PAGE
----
Eggplant, tomatoes, and peppers are examples of plants that should not be grown alongside or after potatoes. Potatoes do not grow well in the soil where they were planted or planted next to each other.
What crops should I not plant after potatoes?
The plants you should not plant just after potato are given below:
Planting other root crops after potatoes may be a recipe for catastrophe despite having different nutrient requirements and not closely related to potatoes. Bugs and other underground pests that feed on and infect the tubers of potatoes are attracted to them by their sweet flavor. The pests will enjoy munching on root crops such as beets, carrots, and turnips; if you plant them after potatoes, they will find them just as delicious as they did your potatoes. The pest problem may be worse than it was with your potato crop because the pests have had more time to proliferate in the soil.
Solanaceae Family Members
Potatoes are a member of the Solanaceae family of plants. Tomatoes, peppers, and eggplants are among the crops that belong to this group of crops. These plants are all subject to the same diseases and pests as one another because of their tight familial links. Even if your potatoes did not show signs of disease when they were harvested, the soil in which they were grown might still contain specific fungi that can wreak havoc on the roots of tomatoes over the subsequent growing season. Pepper and potato plants are related in that they have comparable nutrient requirements, and pepper plants cultivated in the same soil that was used for potato plants the previous year may suffer from nutritional deficiency or have a low yield.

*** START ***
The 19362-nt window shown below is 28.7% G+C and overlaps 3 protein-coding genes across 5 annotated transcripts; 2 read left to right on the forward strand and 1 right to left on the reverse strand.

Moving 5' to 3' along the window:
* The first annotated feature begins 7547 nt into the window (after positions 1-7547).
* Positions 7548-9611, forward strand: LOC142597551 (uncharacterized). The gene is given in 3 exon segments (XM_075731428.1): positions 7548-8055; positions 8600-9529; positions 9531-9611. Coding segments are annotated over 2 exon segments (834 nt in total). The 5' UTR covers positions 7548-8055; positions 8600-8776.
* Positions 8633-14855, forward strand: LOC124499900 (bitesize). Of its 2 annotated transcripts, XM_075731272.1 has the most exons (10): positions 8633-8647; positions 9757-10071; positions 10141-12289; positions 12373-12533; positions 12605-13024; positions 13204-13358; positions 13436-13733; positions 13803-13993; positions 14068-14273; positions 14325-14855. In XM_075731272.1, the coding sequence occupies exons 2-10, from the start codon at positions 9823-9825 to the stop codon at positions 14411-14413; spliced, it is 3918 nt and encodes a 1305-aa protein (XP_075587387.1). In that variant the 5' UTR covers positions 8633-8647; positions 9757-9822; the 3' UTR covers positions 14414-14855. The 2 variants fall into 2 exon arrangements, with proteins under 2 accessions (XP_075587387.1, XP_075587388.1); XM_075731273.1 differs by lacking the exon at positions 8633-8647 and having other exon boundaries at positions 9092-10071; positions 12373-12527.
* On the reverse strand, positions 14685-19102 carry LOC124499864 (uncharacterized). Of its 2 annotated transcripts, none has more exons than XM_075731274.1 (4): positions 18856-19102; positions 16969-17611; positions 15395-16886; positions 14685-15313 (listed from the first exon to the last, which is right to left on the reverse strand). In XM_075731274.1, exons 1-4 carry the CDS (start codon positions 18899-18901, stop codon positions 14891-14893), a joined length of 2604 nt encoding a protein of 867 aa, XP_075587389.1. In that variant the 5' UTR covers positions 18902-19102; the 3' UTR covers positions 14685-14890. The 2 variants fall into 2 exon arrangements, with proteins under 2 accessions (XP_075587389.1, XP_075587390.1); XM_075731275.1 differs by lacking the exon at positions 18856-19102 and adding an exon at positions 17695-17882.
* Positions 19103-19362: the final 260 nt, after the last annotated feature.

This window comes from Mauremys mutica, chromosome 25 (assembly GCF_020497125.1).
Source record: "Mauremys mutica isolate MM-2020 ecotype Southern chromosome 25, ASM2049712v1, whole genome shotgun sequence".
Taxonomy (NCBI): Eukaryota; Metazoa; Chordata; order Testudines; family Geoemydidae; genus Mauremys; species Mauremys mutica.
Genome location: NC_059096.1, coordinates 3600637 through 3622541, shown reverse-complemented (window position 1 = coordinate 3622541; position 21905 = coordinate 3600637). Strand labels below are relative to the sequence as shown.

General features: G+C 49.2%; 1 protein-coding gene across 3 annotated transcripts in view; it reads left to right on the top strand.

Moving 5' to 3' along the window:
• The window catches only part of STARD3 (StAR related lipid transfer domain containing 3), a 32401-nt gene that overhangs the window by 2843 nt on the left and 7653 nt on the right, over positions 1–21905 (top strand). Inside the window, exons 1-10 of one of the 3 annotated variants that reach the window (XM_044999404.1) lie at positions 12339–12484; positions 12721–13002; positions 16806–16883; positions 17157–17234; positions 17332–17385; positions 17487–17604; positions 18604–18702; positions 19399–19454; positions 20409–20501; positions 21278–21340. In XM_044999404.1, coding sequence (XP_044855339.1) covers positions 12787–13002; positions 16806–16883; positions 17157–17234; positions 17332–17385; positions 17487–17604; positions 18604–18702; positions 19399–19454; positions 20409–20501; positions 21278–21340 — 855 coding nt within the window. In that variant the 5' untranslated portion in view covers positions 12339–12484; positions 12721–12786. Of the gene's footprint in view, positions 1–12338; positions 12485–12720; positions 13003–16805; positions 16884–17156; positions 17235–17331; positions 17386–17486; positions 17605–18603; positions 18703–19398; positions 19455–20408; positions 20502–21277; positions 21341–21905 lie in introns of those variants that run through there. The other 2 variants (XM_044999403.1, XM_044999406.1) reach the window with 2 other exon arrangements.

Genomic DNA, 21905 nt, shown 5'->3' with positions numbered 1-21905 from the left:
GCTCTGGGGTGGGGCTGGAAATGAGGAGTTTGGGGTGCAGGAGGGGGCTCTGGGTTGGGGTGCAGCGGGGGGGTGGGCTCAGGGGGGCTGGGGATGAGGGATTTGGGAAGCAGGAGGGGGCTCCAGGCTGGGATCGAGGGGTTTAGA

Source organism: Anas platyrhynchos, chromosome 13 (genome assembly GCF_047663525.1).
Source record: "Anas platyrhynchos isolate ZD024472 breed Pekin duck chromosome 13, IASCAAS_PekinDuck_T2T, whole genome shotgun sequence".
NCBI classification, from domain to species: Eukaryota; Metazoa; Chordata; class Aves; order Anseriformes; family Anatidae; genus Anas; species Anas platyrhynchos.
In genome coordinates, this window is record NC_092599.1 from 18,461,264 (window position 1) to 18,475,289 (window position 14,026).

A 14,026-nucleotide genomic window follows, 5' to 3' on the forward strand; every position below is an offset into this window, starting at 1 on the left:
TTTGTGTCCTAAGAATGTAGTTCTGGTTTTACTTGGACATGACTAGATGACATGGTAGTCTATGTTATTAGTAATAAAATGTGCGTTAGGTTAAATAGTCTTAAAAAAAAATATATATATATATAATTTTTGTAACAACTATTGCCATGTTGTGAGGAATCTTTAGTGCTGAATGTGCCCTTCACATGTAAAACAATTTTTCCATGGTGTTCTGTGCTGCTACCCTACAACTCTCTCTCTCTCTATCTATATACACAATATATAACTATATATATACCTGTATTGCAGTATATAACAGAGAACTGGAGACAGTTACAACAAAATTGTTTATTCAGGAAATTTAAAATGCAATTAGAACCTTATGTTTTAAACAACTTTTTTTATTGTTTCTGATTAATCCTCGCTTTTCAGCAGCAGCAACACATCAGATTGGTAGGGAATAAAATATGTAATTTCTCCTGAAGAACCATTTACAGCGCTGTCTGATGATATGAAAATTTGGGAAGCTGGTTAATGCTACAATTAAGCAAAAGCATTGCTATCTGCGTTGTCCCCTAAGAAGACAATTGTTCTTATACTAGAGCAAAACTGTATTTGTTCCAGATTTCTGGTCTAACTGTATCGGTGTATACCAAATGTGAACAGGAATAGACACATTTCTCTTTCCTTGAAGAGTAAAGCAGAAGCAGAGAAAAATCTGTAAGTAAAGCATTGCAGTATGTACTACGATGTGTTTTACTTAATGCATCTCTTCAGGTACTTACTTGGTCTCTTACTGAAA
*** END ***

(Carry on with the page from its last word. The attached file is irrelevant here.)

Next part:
An area of a garden bed that was utilized for potatoes one year should not be used for another crop of potatoes the following year. One issue with growing potatoes in the same bed year after year is that potatoes are heavy feeders, which makes them difficult to manage. Growing another crop of potatoes in the same potato bed as the previous year depletes the soil of nutrients, resulting in low yields or a need for fertilizer for the following year. Another issue is the presence of illness. If a disease affects the initial crop of potatoes in a bed, the next year’s crop in the same bed is likely to have a more severe case of the disease. The repeated cultivation of potatoes on the same plot of land was one of the primary reasons for the spread of blight that resulted in the Irish potato famine. If you continually plant their preferred meal in the same soil, potato-destroying pests in the soil become abundant, just like a disease does.